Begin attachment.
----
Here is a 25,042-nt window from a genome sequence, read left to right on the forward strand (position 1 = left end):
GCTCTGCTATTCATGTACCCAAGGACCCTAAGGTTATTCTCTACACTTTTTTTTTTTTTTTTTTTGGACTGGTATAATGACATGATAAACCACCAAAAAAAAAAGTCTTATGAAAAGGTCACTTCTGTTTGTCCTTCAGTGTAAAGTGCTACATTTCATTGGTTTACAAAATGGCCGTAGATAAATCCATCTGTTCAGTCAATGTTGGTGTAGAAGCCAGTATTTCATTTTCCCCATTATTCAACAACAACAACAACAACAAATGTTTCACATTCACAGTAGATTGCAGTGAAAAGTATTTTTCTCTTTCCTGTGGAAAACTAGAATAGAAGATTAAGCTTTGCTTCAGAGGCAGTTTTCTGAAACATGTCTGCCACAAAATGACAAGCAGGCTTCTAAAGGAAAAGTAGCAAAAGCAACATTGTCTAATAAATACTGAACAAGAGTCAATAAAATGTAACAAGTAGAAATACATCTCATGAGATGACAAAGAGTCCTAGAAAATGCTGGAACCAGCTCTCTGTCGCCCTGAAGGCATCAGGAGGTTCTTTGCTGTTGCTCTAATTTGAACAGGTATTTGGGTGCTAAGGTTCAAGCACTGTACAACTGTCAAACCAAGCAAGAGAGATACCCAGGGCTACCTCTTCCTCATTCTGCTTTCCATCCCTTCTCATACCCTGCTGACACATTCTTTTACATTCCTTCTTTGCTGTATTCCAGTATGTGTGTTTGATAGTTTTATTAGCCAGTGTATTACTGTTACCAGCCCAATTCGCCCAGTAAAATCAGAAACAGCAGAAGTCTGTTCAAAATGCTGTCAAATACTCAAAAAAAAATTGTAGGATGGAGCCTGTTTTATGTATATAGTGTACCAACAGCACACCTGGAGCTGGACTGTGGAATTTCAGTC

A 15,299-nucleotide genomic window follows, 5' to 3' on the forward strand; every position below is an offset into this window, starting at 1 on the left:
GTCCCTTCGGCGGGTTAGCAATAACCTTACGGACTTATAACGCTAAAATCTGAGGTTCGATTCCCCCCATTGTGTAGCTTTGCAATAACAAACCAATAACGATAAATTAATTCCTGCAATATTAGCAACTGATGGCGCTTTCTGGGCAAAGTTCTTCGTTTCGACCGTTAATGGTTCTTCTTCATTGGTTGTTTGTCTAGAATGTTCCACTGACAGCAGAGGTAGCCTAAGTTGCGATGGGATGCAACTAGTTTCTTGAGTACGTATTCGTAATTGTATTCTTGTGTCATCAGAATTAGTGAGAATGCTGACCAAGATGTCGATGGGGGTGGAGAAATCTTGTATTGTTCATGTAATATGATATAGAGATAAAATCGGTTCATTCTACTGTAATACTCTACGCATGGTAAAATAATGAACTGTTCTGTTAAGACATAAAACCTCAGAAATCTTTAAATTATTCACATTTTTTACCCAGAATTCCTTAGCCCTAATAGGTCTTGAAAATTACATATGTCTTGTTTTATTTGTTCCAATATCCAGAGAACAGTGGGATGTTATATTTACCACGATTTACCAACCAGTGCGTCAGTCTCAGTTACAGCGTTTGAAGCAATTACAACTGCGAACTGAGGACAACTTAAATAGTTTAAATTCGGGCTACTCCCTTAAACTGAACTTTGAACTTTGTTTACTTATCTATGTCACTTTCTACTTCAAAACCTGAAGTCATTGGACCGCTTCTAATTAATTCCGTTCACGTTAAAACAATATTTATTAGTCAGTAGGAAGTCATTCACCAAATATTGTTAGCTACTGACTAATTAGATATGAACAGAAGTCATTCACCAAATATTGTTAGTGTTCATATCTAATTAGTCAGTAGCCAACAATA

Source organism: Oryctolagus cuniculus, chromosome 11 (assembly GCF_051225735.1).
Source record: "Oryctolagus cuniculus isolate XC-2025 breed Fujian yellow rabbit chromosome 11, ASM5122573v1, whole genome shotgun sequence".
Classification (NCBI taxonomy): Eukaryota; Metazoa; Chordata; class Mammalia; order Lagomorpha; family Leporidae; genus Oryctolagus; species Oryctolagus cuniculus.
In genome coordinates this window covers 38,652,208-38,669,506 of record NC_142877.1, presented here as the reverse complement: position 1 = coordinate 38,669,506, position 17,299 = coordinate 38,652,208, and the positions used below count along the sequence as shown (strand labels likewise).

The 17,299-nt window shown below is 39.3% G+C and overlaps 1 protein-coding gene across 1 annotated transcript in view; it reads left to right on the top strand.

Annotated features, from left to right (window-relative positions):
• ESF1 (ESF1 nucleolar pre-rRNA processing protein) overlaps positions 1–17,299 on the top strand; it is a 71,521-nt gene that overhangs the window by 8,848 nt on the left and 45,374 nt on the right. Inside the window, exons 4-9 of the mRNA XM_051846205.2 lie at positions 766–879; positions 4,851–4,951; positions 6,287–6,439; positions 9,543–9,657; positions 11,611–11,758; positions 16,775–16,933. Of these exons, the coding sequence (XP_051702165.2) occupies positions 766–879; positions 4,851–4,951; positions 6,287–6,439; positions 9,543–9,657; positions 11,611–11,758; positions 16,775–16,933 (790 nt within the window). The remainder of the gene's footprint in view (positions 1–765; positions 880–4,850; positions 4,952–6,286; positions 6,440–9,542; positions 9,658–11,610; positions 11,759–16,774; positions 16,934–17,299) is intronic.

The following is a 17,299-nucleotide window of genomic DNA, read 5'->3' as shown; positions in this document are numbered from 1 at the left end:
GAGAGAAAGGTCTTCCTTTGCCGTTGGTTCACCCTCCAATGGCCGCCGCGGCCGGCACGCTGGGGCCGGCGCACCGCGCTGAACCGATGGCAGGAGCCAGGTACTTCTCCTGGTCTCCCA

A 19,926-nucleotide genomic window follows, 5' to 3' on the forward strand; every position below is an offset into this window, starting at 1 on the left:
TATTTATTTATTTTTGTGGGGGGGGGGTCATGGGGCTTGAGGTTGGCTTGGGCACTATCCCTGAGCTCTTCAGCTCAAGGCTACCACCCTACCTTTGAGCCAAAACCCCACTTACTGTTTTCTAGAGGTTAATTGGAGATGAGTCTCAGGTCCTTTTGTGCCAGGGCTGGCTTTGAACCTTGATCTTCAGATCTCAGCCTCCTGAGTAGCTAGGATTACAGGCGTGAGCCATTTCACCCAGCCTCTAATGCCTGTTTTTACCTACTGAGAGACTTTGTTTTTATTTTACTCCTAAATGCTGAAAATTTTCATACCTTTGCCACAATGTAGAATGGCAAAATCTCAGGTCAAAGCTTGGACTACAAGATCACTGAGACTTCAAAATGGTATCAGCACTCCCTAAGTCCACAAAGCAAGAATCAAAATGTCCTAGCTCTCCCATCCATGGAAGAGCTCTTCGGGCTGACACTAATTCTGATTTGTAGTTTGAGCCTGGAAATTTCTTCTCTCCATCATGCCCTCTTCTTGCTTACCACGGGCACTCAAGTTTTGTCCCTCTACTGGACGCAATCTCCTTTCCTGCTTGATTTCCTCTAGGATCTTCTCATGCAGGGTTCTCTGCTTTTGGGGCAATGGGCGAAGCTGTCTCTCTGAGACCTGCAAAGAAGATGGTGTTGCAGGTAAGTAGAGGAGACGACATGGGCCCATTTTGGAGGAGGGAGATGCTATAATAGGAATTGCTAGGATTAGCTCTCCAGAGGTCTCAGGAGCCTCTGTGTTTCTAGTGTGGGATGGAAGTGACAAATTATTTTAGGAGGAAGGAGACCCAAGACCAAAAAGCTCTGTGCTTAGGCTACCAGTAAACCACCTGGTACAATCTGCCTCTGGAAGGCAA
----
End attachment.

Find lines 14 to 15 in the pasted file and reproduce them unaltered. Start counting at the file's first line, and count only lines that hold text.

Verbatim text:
A 19,926-nucleotide genomic window follows, 5' to 3' on the forward strand; every position below is an offset into this window, starting at 1 on the left:
TATTTATTTATTTTTGTGGGGGGGGGGTCATGGGGCTTGAGGTTGGCTTGGGCACTATCCCTGAGCTCTTCAGCTCAAGGCTACCACCCTACCTTTGAGCCAAAACCCCACTTACTGTTTTCTAGAGGTTAATTGGAGATGAGTCTCAGGTCCTTTTGTGCCAGGGCTGGCTTTGAACCTTGATCTTCAGATCTCAGCCTCCTGAGTAGCTAGGATTACAGGCGTGAGCCATTTCACCCAGCCTCTAATGCCTGTTTTTACCTACTGAGAGACTTTGTTTTTATTTTACTCCTAAATGCTGAAAATTTTCATACCTTTGCCACAATGTAGAATGGCAAAATCTCAGGTCAAAGCTTGGACTACAAGATCACTGAGACTTCAAAATGGTATCAGCACTCCCTAAGTCCACAAAGCAAGAATCAAAATGTCCTAGCTCTCCCATCCATGGAAGAGCTCTTCGGGCTGACACTAATTCTGATTTGTAGTTTGAGCCTGGAAATTTCTTCTCTCCATCATGCCCTCTTCTTGCTTACCACGGGCACTCAAGTTTTGTCCCTCTACTGGACGCAATCTCCTTTCCTGCTTGATTTCCTCTAGGATCTTCTCATGCAGGGTTCTCTGCTTTTGGGGCAATGGGCGAAGCTGTCTCTCTGAGACCTGCAAAGAAGATGGTGTTGCAGGTAAGTAGAGGAGACGACATGGGCCCATTTTGGAGGAGGGAGATGCTATAATAGGAATTGCTAGGATTAGCTCTCCAGAGGTCTCAGGAGCCTCTGTGTTTCTAGTGTGGGATGGAAGTGACAAATTATTTTAGGAGGAAGGAGACCCAAGACCAAAAAGCTCTGTGCTTAGGCTACCAGTAAACCACCTGGTACAATCTGCCTCTGGAAGGCAA